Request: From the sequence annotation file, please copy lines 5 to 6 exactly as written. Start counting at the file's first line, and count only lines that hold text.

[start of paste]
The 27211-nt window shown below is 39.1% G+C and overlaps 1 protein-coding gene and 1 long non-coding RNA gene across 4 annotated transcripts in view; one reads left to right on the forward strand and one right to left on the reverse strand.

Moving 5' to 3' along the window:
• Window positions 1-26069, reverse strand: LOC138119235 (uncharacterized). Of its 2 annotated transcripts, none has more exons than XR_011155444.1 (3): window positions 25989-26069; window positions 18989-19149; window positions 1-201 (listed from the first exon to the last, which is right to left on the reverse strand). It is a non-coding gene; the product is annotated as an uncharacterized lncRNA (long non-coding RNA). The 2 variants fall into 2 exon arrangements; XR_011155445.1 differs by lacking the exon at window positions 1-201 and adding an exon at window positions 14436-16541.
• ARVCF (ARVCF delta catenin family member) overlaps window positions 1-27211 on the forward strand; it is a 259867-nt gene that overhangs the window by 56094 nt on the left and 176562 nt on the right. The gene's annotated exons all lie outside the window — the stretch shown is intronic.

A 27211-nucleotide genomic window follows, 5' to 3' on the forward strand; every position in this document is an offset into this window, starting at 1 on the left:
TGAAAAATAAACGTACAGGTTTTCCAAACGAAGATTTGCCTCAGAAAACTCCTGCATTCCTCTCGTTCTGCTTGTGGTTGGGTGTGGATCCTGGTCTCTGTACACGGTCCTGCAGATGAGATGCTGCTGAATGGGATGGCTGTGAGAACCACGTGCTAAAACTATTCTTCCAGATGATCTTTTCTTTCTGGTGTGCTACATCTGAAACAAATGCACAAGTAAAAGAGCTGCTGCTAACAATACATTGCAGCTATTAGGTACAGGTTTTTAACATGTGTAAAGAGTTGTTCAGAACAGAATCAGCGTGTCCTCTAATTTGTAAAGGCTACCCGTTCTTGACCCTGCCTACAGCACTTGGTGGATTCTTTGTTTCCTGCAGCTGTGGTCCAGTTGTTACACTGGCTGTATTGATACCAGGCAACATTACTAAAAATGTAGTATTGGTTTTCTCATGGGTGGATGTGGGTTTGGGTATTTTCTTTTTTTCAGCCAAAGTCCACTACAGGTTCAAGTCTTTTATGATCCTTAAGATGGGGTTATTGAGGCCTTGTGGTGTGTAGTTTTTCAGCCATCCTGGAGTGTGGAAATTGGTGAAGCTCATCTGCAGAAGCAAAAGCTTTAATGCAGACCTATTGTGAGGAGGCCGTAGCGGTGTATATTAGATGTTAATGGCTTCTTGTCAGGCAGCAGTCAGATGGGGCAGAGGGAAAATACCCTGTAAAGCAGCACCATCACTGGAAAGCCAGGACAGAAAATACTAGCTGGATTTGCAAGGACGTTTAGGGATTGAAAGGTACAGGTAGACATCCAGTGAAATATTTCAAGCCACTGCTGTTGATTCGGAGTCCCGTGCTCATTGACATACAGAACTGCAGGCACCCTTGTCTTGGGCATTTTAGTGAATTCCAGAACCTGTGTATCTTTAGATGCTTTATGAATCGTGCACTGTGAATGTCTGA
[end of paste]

A 27211-nucleotide genomic window follows, 5' to 3' on the forward strand; every position in this document is an offset into this window, starting at 1 on the left:
TGAAAAATAAACGTACAGGTTTTCCAAACGAAGATTTGCCTCAGAAAACTCCTGCATTCCTCTCGTTCTGCTTGTGGTTGGGTGTGGATCCTGGTCTCTGTACACGGTCCTGCAGATGAGATGCTGCTGAATGGGATGGCTGTGAGAACCACGTGCTAAAACTATTCTTCCAGATGATCTTTTCTTTCTGGTGTGCTACATCTGAAACAAATGCACAAGTAAAAGAGCTGCTGCTAACAATACATTGCAGCTATTAGGTACAGGTTTTTAACATGTGTAAAGAGTTGTTCAGAACAGAATCAGCGTGTCCTCTAATTTGTAAAGGCTACCCGTTCTTGACCCTGCCTACAGCACTTGGTGGATTCTTTGTTTCCTGCAGCTGTGGTCCAGTTGTTACACTGGCTGTATTGATACCAGGCAACATTACTAAAAATGTAGTATTGGTTTTCTCATGGGTGGATGTGGGTTTGGGTATTTTCTTTTTTTCAGCCAAAGTCCACTACAGGTTCAAGTCTTTTATGATCCTTAAGATGGGGTTATTGAGGCCTTGTGGTGTGTAGTTTTTCAGCCATCCTGGAGTGTGGAAATTGGTGAAGCTCATCTGCAGAAGCAAAAGCTTTAATGCAGACCTATTGTGAGGAGGCCGTAGCGGTGTATATTAGATGTTAATGGCTTCTTGTCAGGCAGCAGTCAGATGGGGCAGAGGGAAAATACCCTGTAAAGCAGCACCATCACTGGAAAGCCAGGACAGAAAATACTAGCTGGATTTGCAAGGACGTTTAGGGATTGAAAGGTACAGGTAGACATCCAGTGAAATATTTCAAGCCACTGCTGTTGATTCGGAGTCCCGTGCTCATTGACATACAGAACTGCAGGCACCCTTGTCTTGGGCATTTTAGTGAATTCCAGAACCTGTGTATCTTTAGATGCTTTATGAATCGTGCACTGTGAATGTCTGA